Dear Diary — Beautiful day. Not up till 8:30. Mom and I ate breakfast out on the screened-in back porch and it was lovely. She thought my card was so cute. While eating, a colored girl came with a gift from Mother Lane and Mrs. Rodgers stopped by with some jelly and a gift card. About 10:00 Mrs. Mildred came down with some flowers, two gifts, card, and jelly. She visited a few minutes. This is the best birthday Mother has ever had! I’m glad so many people remembered her.
After lunch I sat on the porch and read. It was rather sad but then was funny in parts. Somehow, though, I felt like crying and when Mary called about 3:30 and told me she mightn’t be able to go with us because her father was quite sick, I felt absolutely awful! Mary said I sounded so different — not at all like myself. I couldn’t trust my voice, though, which explained why I didn’t talk much. Mary hasn’t been able to see the doctor yet. Ohh! all faith seemed to have left me and I didn’t know what what to do. I told Mother the terrible news but didn’t dwell on the subject very long — Mom tried to cheer me up but I was down in the depths.
After my bath I felt I had to get out and walk or do something so I started. Didn’t get any further than Arthur Burton’s where that gentleman was actually cutting the grass in the front yard! I teased him awhile till George from the back yard called for me to come and play some badminton. I nearly fainted at the honor but accepted gladly and we pinged for quite awhile. I jumped and stretched and ran and went through all sorts of acrobatics to show George I could play. He commended my valiant efforts and said I was improving. I have determined to learn to really play badminton and to drive an airplane some day. The former desire is more likely to be realized.
We almost roasted but the lively game took my mind off the disappointing telephone conversation. We finally wisely decided to rest and adjourned to the recreation room just off the terrace where a man was upholstering a seat. We watched him and George lent him a hand. When he left we went out and played some more. In just that short rest time I had gotten very sore and rather stiff and after the second game I could hardly move without great discomfort.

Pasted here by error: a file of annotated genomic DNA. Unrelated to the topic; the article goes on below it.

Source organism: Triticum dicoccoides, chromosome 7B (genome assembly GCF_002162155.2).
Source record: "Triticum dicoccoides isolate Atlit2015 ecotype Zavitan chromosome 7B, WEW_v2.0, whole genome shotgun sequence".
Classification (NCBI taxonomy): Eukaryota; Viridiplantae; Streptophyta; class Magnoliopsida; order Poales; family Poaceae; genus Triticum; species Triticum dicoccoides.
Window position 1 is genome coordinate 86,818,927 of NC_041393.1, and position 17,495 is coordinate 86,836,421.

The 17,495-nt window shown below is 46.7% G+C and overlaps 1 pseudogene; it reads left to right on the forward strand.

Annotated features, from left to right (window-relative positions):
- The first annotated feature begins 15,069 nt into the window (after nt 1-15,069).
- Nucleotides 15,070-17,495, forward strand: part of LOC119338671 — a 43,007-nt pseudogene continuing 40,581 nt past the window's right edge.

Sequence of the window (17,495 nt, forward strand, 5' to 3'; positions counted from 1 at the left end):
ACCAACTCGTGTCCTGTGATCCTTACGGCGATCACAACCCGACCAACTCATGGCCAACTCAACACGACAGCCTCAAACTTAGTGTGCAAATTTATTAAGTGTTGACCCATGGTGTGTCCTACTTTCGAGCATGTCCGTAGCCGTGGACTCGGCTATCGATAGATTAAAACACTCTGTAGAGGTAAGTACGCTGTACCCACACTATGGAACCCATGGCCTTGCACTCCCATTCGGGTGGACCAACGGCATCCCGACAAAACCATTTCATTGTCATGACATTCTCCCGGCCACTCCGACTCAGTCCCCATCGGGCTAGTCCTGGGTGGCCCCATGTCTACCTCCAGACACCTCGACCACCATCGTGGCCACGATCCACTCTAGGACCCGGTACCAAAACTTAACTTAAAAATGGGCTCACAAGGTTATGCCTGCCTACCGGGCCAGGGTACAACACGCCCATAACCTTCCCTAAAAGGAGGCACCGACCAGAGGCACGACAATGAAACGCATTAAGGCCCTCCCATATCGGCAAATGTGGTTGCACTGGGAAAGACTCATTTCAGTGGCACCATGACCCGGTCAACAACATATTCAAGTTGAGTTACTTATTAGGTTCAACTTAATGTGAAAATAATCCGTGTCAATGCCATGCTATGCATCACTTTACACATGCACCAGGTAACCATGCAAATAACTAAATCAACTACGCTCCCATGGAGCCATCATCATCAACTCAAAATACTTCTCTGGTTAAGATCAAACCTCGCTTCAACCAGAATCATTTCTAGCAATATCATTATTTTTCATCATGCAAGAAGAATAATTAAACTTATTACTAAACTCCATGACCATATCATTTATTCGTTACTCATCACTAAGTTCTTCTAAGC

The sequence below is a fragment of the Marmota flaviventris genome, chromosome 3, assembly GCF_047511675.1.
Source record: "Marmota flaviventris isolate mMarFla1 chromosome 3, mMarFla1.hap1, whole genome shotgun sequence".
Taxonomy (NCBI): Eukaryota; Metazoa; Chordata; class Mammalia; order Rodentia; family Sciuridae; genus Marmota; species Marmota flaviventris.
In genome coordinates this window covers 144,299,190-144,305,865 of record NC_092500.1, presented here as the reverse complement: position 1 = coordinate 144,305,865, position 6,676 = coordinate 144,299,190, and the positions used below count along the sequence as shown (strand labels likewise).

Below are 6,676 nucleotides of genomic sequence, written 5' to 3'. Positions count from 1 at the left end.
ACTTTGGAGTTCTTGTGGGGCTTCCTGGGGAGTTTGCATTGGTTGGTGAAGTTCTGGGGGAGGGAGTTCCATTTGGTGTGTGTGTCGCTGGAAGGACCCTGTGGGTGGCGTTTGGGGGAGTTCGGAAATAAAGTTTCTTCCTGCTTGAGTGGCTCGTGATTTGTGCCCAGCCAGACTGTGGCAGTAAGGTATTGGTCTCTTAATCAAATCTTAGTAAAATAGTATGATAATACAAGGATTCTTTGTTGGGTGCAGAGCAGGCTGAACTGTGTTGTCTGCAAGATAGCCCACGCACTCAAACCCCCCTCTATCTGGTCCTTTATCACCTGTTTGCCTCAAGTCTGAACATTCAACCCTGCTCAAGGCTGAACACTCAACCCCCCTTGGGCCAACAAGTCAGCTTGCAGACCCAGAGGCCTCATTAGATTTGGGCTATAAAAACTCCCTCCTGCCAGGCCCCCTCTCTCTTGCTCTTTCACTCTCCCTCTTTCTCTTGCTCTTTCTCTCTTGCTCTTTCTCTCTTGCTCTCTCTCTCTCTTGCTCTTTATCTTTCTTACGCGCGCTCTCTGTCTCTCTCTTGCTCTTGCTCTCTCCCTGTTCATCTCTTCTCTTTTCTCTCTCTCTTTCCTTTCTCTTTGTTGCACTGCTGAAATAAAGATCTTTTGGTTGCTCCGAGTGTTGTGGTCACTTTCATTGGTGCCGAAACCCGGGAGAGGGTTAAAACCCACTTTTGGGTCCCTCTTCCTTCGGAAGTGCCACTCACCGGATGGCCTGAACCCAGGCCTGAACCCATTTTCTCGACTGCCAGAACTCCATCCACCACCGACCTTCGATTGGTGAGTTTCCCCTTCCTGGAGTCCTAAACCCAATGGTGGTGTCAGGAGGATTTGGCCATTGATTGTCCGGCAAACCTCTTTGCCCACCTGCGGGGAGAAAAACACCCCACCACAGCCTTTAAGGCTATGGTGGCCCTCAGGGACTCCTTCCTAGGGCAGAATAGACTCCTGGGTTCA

Home about 6:00. John Adcock in soldier’s uniform was just leaving — he had been visiting with Mom and Dad. After supper Daddy went to a State Guard meeting and I read. At 7:30 Mom and I listened to a crime play on the radio. When it was about half over George phoned for me to come over and play a game. Mother didn’t object so I went. Miss Avery was there (she is staying with them while Clure is away) and Geneva. We four played a gamed called “Numerica.” Rather complicated at first but interesting when you once fathom it. George had great difficulty in keeping his numbers straightened out. Geneva dropped out but the rest of us played on. I won!
We were just contemplating another game when Mother called me. It was 9:00. She was listening to the Joe Louis-Jimmy Conn fight on the radio. It was the tenth round. Just as I was finishing the dishes Mother called out to say that it looked as if Conn was going to win! Joe Louis was pretty badly beaten. I almost dropped a dish. And then in the thirteenth round Mother “yelled,” “He’s out; they’re counting.” I rushed into the living room just in time to hear the referee’s 6-7-8-9-10! I thought it was Louis who was out and was just preparing to have a fit when Mom corrected me — Conn was last. I cheered then. I’m glad Louis won — he’s a good clean fighter. Mother said that Conn tripped or something once and Louis waited till he got up instead of hitting him when he was down — the audience applauded. Then the announcer made a little patriotic talk which ended it very nicely.
Just after we turned it off Daddy came in and greeted Mother’s, “Oh, Daddy, I wish you could have heard the fight,” with “I did hear it.” Then we discussed it and I got ready for bed. And guess what, Diary? Daddy is first Lieutenant in the army! He will have a uniform and everything. They wanted him to be the Captain but he doesn’t have the time. I did cheer then! Lieutenant Watkins — how romantic! Mother remarked that not many girls were that glad to have their papas in the army but just so he doesn’t have to fight. I sang then and was at the heights. Faith returned and I felt equal to anything.